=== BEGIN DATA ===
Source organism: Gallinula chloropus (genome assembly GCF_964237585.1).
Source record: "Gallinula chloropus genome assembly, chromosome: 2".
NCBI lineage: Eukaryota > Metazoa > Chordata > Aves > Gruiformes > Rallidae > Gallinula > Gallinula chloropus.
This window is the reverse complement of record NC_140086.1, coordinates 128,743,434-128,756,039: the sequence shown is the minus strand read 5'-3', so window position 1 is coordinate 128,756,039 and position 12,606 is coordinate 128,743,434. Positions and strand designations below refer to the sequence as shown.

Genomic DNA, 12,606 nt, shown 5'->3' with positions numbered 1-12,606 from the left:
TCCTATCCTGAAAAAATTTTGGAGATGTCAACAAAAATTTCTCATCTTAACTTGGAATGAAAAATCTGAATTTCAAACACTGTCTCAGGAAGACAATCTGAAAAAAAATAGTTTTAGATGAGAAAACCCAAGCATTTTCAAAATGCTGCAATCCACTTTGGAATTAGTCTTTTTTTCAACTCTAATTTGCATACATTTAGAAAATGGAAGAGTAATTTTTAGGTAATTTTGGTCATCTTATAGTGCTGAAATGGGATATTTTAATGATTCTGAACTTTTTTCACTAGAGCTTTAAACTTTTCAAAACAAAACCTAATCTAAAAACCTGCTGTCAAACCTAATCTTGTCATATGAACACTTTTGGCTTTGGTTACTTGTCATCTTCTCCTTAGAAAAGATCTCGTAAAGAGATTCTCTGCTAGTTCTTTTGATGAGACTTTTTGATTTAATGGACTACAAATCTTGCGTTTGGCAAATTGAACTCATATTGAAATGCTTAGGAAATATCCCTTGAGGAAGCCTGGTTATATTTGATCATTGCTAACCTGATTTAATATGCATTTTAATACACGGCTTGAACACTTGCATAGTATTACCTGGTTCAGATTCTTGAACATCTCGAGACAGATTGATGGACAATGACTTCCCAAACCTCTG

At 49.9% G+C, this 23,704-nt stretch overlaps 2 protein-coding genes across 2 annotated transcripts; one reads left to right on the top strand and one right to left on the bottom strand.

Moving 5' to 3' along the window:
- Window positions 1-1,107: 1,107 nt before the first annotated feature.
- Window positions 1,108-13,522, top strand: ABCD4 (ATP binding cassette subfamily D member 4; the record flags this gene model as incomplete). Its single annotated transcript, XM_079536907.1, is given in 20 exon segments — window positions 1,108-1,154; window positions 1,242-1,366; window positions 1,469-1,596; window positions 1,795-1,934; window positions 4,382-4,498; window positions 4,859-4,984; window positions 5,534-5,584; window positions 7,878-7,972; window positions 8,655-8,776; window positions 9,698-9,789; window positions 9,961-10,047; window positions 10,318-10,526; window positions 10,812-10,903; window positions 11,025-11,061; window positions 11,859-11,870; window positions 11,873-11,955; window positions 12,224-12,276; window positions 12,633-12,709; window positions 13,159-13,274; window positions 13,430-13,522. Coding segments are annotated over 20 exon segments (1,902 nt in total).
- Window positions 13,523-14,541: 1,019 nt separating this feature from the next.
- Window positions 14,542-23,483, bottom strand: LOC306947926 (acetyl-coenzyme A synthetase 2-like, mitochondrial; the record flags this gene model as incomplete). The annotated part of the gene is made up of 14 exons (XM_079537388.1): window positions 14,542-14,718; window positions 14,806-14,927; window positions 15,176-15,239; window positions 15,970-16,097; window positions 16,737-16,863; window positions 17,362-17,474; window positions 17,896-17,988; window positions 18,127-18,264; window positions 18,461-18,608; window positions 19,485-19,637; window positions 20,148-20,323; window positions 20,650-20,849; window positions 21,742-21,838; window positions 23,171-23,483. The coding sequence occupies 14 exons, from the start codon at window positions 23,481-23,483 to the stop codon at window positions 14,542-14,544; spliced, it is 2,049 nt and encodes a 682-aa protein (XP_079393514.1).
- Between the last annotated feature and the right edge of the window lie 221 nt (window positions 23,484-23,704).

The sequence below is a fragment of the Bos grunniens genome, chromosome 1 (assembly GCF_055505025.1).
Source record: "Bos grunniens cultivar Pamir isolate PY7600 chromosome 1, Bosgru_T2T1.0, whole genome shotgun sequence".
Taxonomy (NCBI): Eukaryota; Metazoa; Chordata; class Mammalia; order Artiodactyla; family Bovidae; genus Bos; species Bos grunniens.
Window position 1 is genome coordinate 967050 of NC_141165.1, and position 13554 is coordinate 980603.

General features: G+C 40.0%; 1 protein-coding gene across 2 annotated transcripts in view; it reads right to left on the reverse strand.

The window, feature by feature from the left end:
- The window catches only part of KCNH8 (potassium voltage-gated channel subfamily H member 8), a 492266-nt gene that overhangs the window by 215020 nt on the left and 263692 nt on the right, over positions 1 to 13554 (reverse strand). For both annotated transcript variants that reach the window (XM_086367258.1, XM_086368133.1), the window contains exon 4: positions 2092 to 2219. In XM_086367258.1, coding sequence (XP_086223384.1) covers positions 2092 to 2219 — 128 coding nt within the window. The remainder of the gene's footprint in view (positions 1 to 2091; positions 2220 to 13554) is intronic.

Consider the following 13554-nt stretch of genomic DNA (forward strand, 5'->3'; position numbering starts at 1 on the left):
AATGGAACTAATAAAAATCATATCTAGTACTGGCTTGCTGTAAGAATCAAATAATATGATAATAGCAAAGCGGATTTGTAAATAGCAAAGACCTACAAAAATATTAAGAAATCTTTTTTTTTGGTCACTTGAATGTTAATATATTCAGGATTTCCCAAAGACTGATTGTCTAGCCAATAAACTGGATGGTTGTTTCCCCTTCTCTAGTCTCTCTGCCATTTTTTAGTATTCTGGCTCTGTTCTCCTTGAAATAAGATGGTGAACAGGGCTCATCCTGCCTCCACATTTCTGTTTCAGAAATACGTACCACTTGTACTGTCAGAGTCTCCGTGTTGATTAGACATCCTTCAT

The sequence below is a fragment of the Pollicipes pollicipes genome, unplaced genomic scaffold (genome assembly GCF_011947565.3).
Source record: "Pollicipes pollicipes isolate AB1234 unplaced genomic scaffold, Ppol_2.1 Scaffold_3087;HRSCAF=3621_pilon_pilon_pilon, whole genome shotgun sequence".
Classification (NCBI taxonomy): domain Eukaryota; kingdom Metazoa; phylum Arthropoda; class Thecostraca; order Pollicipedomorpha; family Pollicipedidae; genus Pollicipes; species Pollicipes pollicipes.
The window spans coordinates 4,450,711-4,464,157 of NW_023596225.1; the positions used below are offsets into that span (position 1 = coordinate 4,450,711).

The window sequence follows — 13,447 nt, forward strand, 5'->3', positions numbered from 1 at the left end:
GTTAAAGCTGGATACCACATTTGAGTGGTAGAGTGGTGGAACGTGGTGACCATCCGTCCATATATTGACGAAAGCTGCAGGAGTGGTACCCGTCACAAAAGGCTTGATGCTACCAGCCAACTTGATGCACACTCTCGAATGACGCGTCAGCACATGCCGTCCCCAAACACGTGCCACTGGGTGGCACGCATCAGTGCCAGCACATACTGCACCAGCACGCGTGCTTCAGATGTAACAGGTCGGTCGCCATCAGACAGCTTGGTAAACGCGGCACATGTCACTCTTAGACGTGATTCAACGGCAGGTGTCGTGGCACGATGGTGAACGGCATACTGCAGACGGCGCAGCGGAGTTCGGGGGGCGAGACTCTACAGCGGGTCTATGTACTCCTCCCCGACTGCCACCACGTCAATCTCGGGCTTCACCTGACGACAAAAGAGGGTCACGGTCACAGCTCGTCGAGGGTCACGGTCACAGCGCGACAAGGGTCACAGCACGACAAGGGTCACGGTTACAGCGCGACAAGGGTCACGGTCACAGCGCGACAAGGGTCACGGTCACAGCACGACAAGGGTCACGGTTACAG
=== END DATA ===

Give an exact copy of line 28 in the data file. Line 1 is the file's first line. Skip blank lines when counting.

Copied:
GTTAAAGCTGGATACCACATTTGAGTGGTAGAGTGGTGGAACGTGGTGACCATCCGTCCATATATTGACGAAAGCTGCAGGAGTGGTACCCGTCACAAAAGGCTTGATGCTACCAGCCAACTTGATGCACACTCTCGAATGACGCGTCAGCACATGCCGTCCCCAAACACGTGCCACTGGGTGGCACGCATCAGTGCCAGCACATACTGCACCAGCACGCGTGCTTCAGATGTAACAGGTCGGTCGCCATCAGACAGCTTGGTAAACGCGGCACATGTCACTCTTAGACGTGATTCAACGGCAGGTGTCGTGGCACGATGGTGAACGGCATACTGCAGACGGCGCAGCGGAGTTCGGGGGGCGAGACTCTACAGCGGGTCTATGTACTCCTCCCCGACTGCCACCACGTCAATCTCGGGCTTCACCTGACGACAAAAGAGGGTCACGGTCACAGCTCGTCGAGGGTCACGGTCACAGCGCGACAAGGGTCACAGCACGACAAGGGTCACGGTTACAGCGCGACAAGGGTCACGGTCACAGCGCGACAAGGGTCACGGTCACAGCACGACAAGGGTCACGGTTACAG